No more Time Out!
Is there an alternative to Time Out?
Every time I run a course, the issue of Time Out comes up. I find that for many parents Time Out does not work – and I ask them to imagine that they are 3 or 4 years old, and how would they feel if Mom or Dad was upset and voices raised – ‘now, you’re on the step for 3 minutes!!!’
Every time I ask parents how they would feel; their response is “I’d feel confused, bad, rejected, unloved” etc etc.
Alternative to Time Out with your child
Time in is taking the time to sit with your child after some difficult behaviour; to talk together about why she is behaving this way.
Time In acknowledges her feeling and takes the opportunity, to talk together about why she is behaving this way. Time in is not giving attention to bad behaviour, it is giving attention to the feelings that underlie the bad behaviour, so that these can be resolved. Time In acknowledges that much challenging behaviour results from a child having feelings which she/he is not able to manage or to tell you. Talk to you child about how she feels. “Sounds like you feel../ I am guessing you feel../ you seem upset..”.
This is about standing in your child’s shoes and attempting to feel how they feel, this empathy gives your child a sense of being understood, that their feelings are valid and it creates the safety for them to tell you more about what is going on for them.
Time out may be effective in stopping the behaviour; but that simply means it goes underground and the child supresses how they feel as it is unsafe to express. In fact we are in danger of withdrawing from a child at the very moment they need us most. You will find that as you use Time In with your child, their behaviour will change from angry, aggressive, attention seeking to being more reflective and easier to manage.
Time in – instead of Time Out
One on One moments with your child should improve your relationship as much negative behaviour comes from a child having poor feelings about themselves. Think about if your parent had carved out some 1:1 time with you how it would have made you feel? Loved, valued and secure, the foundations of self esteem.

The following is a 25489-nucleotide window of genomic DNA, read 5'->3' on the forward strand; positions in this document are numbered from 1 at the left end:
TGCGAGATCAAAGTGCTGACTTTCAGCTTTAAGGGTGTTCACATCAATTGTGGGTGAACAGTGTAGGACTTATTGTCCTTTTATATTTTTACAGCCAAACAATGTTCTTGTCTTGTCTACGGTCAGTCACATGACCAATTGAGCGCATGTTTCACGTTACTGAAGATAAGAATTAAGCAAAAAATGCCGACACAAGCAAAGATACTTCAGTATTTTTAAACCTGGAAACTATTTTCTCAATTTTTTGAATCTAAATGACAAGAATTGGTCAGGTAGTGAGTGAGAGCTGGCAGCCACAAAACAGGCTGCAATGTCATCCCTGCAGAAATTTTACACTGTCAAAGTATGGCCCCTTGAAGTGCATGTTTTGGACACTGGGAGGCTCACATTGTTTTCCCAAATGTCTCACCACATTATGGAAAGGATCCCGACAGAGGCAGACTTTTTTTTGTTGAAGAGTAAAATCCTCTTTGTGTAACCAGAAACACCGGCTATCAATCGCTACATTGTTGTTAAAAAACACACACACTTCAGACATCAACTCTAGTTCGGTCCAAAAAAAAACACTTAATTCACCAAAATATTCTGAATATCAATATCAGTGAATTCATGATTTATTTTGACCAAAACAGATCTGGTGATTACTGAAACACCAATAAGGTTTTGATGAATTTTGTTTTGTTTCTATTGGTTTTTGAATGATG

If a child feels jealous of another sibling, his/her behaviour can become very negative. Most parents respond negatively to this difficult behaviour, with criticism and punishment, ‘losing it’ and withdrawing love. All of this however, reinforces the child’s feelings of not being ‘good enough’ or loved. Remember, when a child behaves badly, they deserve your love even more. Therefore, by separating their behaviour from their person, they can say “I love you; but I will not accept this behaviour”, they show love is always present, and negative behaviour is seen as a cry for help and responded to with kindness/compassion.
The key to understanding Sibling Rivalry is to imagine your partner bringing a 3rd partner into your marraige – and telling you that you will actually love this person! That how if feels like to a child; so tell them when they feel they are getting no attention to come to you and tell you and you will make time for them. A brief cuddle may be all thats required and a reminder to the parent to spend more time. The more attention you give; they less they will demand, and you should find, if they feel loved, they will be kind to their younger sibling.
Resolving Sibling Rivalry:
“You can never treat each child equally; however you can treat them uniquely”; ensure each child has a sense of being ‘seen’ for themselves, not for what they do; but who they are
Many psychologists believe that a lack of compassion in a parent can result from a person not receiving enough compassion for their painful feelings of childhood. In other words, if you respond to your child with empathy, she won’t need to cut off emotionally and bury her feelings that otherwise she may not feel she has no right to express.